During this time together, I will also note specific words, phrases and anecdotes you use. When it comes to writing the copy, I will use these to ensure it sounds authentic, so your audience doesn’t realise you used a professional ghostwriter.
Step 2: structure my notes to find the key discussion threads and figure out what the overall theme for the article could be.
I end every briefing with about 30-pages of notes, which are full of golden nuggets of information. My job is to go through and start to categorise different discussion topics and see if there is a common theme.
For example, if a client talked about organisational silos, technology debt and culture, I could hang the article on an overall theme of business agility.
This also makes it easy to discard information that doesn’t support the narrative – but I always save it in case it’s useful on a subsequent article.
Step 3: perform extensive research to back up any ideas/opinions/claims. Additionally, research keywords if this hasn’t been supplied by the client.
While everyone has ideas and opinions, to give them credibility they need to be backed by research. Therefore, once I have the discussion topics and theme, I begin the process of deep research. Typically, I spend about half a day trawling through surveys, reports, and analyst commentary to find lovely data that strengthens my client’s credibility.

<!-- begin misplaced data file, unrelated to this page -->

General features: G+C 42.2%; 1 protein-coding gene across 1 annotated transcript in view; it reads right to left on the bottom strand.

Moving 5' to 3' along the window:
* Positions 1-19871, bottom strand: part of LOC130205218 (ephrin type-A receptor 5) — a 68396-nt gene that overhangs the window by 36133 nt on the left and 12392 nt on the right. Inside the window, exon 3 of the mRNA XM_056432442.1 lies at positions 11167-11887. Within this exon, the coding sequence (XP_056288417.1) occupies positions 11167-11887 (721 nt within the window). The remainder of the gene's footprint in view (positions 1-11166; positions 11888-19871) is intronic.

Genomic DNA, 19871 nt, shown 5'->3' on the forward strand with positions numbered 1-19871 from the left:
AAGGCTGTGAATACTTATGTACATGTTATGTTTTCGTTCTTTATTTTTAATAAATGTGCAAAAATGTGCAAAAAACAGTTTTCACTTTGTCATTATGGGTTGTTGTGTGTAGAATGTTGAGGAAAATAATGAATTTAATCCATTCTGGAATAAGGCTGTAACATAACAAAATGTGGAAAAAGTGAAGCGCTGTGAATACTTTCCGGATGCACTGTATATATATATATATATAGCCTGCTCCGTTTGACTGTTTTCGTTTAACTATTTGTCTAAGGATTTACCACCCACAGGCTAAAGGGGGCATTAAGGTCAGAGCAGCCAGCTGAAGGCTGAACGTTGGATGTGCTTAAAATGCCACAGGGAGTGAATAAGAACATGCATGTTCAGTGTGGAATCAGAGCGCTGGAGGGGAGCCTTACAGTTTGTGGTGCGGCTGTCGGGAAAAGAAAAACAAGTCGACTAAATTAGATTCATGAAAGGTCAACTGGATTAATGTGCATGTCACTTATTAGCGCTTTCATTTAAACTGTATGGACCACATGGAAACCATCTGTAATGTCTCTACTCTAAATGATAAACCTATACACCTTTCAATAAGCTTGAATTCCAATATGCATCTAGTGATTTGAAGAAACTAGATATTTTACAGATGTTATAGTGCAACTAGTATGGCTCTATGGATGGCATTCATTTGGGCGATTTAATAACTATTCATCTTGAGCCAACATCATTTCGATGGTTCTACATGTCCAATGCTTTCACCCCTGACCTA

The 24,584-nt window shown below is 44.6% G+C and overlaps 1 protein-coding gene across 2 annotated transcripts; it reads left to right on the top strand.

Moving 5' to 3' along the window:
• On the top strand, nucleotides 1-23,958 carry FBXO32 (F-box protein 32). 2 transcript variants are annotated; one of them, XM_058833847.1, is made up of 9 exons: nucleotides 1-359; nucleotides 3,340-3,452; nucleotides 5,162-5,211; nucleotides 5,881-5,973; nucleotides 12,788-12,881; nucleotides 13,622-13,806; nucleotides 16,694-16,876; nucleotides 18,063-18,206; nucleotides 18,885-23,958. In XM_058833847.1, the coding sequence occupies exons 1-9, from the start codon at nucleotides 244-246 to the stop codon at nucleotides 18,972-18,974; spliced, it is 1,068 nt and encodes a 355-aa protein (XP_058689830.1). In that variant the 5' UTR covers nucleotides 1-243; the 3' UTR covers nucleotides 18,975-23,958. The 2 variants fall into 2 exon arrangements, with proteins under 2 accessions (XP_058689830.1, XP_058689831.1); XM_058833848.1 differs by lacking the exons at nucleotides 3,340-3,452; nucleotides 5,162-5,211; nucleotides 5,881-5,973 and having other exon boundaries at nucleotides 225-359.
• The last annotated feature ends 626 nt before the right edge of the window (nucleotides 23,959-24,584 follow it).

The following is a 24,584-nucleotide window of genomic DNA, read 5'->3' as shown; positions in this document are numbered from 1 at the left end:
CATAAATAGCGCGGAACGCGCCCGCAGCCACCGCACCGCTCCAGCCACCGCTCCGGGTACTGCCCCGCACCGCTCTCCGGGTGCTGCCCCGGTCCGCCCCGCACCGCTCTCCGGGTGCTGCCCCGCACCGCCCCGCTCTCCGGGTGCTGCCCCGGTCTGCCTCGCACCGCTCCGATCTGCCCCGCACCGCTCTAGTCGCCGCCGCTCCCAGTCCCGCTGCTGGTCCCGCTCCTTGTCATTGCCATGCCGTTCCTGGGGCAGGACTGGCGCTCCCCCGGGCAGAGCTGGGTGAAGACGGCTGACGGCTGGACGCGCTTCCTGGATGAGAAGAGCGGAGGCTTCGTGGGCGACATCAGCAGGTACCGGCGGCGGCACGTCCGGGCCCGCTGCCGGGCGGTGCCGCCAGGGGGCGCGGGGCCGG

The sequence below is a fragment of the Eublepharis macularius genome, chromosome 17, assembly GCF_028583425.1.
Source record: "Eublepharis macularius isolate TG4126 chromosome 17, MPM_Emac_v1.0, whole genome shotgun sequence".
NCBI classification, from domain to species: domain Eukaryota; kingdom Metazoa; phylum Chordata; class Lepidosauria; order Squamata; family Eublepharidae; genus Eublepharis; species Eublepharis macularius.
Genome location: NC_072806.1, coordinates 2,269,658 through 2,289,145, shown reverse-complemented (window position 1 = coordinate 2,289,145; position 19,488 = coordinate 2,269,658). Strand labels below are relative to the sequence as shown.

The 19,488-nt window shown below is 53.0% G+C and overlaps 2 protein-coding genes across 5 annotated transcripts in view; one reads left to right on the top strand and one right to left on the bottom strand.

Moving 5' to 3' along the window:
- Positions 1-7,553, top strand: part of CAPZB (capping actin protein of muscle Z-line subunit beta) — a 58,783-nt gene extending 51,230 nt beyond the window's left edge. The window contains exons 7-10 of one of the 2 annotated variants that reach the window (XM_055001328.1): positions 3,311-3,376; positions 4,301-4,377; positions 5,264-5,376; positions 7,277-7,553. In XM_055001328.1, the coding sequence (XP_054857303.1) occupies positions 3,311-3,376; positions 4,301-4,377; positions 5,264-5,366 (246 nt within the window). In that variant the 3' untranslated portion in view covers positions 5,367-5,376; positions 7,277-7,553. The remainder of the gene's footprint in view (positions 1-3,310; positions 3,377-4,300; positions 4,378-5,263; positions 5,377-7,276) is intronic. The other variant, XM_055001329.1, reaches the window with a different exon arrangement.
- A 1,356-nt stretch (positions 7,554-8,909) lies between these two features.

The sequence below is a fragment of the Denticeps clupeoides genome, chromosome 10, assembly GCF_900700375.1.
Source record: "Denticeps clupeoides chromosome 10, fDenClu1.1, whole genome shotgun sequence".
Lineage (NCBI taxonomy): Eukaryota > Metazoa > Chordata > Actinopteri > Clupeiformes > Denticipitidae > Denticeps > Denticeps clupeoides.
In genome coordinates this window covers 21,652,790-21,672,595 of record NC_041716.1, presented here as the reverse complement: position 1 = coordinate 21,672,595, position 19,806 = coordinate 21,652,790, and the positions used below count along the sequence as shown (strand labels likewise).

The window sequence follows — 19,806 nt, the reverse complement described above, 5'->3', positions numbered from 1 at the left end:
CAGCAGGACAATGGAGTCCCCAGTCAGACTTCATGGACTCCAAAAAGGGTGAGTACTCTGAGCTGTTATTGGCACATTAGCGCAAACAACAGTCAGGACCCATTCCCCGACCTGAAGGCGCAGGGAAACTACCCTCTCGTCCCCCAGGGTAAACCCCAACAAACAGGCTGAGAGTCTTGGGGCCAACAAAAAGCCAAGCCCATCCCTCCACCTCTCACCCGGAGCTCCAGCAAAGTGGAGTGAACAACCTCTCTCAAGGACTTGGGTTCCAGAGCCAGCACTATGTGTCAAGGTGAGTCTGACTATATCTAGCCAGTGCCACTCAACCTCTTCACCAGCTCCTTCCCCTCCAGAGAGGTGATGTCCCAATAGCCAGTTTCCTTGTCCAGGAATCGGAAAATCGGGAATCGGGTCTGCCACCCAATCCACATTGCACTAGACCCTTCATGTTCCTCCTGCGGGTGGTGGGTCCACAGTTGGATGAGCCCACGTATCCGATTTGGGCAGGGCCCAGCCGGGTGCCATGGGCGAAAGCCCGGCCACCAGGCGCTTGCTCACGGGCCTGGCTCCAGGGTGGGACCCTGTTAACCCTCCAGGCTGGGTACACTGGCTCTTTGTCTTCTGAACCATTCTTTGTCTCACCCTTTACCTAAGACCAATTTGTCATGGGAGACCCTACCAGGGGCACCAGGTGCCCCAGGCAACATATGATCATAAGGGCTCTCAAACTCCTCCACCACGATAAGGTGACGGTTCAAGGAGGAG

In addition, if the client hasn’t provided SEO analysis, I will perform my own keyword research. This also proves useful to see what the media and competitors are saying on the topic when people are searching, because I can see how to position the article, so it stands out.
Step 4: create a skeleton for the article to highlight the key messages and then record an accompanying video to talk the client through the narrative.
This is the most key step in my process because it’s where I ensure there’s alignment between what’s in my head and my client’s.
When I send the skeleton over for review, you’ll receive a document that has an overview on page 1, and then goes into more detail with my full notes and supporting research. I do this because some people simply want to know the highlights, while others need to see more detail.